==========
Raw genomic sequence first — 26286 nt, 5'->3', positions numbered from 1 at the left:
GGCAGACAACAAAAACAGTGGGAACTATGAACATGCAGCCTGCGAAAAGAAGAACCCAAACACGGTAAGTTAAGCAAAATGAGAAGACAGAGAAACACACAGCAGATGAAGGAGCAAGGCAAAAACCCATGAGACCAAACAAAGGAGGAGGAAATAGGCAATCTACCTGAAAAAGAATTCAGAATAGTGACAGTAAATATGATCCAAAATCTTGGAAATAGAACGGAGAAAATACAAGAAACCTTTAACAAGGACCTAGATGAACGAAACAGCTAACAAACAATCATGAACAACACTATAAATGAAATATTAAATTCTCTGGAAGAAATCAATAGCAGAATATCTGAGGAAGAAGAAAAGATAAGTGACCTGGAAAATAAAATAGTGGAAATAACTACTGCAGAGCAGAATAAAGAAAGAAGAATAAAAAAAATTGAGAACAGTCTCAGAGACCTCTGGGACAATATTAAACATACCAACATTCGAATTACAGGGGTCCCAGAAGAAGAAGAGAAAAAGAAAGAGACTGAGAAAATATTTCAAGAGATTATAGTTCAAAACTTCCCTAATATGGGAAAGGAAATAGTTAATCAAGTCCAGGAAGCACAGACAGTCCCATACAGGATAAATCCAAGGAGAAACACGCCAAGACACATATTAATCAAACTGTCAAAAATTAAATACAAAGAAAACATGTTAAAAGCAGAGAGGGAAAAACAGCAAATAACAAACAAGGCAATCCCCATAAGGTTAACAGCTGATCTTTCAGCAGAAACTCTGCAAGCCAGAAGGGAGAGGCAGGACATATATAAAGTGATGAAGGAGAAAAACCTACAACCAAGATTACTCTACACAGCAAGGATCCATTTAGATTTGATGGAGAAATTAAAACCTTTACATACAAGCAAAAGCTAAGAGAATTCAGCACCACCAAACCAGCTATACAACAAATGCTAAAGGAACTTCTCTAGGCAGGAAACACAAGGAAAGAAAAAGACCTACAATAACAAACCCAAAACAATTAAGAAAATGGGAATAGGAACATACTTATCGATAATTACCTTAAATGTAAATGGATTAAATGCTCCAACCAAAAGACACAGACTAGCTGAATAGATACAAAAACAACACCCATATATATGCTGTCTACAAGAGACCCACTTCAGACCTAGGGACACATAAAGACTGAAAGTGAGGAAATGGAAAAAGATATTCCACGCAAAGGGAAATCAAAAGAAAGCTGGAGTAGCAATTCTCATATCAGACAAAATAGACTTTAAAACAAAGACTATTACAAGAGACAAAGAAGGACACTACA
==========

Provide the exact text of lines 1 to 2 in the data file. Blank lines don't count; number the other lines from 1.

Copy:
Raw genomic sequence first — 26286 nt, 5'->3', positions numbered from 1 at the left:
GGCAGACAACAAAAACAGTGGGAACTATGAACATGCAGCCTGCGAAAAGAAGAACCCAAACACGGTAAGTTAAGCAAAATGAGAAGACAGAGAAACACACAGCAGATGAAGGAGCAAGGCAAAAACCCATGAGACCAAACAAAGGAGGAGGAAATAGGCAATCTACCTGAAAAAGAATTCAGAATAGTGACAGTAAATATGATCCAAAATCTTGGAAATAGAACGGAGAAAATACAAGAAACCTTTAACAAGGACCTAGATGAACGAAACAGCTAACAAACAATCATGAACAACACTATAAATGAAATATTAAATTCTCTGGAAGAAATCAATAGCAGAATATCTGAGGAAGAAGAAAAGATAAGTGACCTGGAAAATAAAATAGTGGAAATAACTACTGCAGAGCAGAATAAAGAAAGAAGAATAAAAAAAATTGAGAACAGTCTCAGAGACCTCTGGGACAATATTAAACATACCAACATTCGAATTACAGGGGTCCCAGAAGAAGAAGAGAAAAAGAAAGAGACTGAGAAAATATTTCAAGAGATTATAGTTCAAAACTTCCCTAATATGGGAAAGGAAATAGTTAATCAAGTCCAGGAAGCACAGACAGTCCCATACAGGATAAATCCAAGGAGAAACACGCCAAGACACATATTAATCAAACTGTCAAAAATTAAATACAAAGAAAACATGTTAAAAGCAGAGAGGGAAAAACAGCAAATAACAAACAAGGCAATCCCCATAAGGTTAACAGCTGATCTTTCAGCAGAAACTCTGCAAGCCAGAAGGGAGAGGCAGGACATATATAAAGTGATGAAGGAGAAAAACCTACAACCAAGATTACTCTACACAGCAAGGATCCATTTAGATTTGATGGAGAAATTAAAACCTTTACATACAAGCAAAAGCTAAGAGAATTCAGCACCACCAAACCAGCTATACAACAAATGCTAAAGGAACTTCTCTAGGCAGGAAACACAAGGAAAGAAAAAGACCTACAATAACAAACCCAAAACAATTAAGAAAATGGGAATAGGAACATACTTATCGATAATTACCTTAAATGTAAATGGATTAAATGCTCCAACCAAAAGACACAGACTAGCTGAATAGATACAAAAACAACACCCATATATATGCTGTCTACAAGAGACCCACTTCAGACCTAGGGACACATAAAGACTGAAAGTGAGGAAATGGAAAAAGATATTCCACGCAAAGGGAAATCAAAAGAAAGCTGGAGTAGCAATTCTCATATCAGACAAAATAGACTTTAAAACAAAGACTATTACAAGAGACAAAGAAGGACACTACA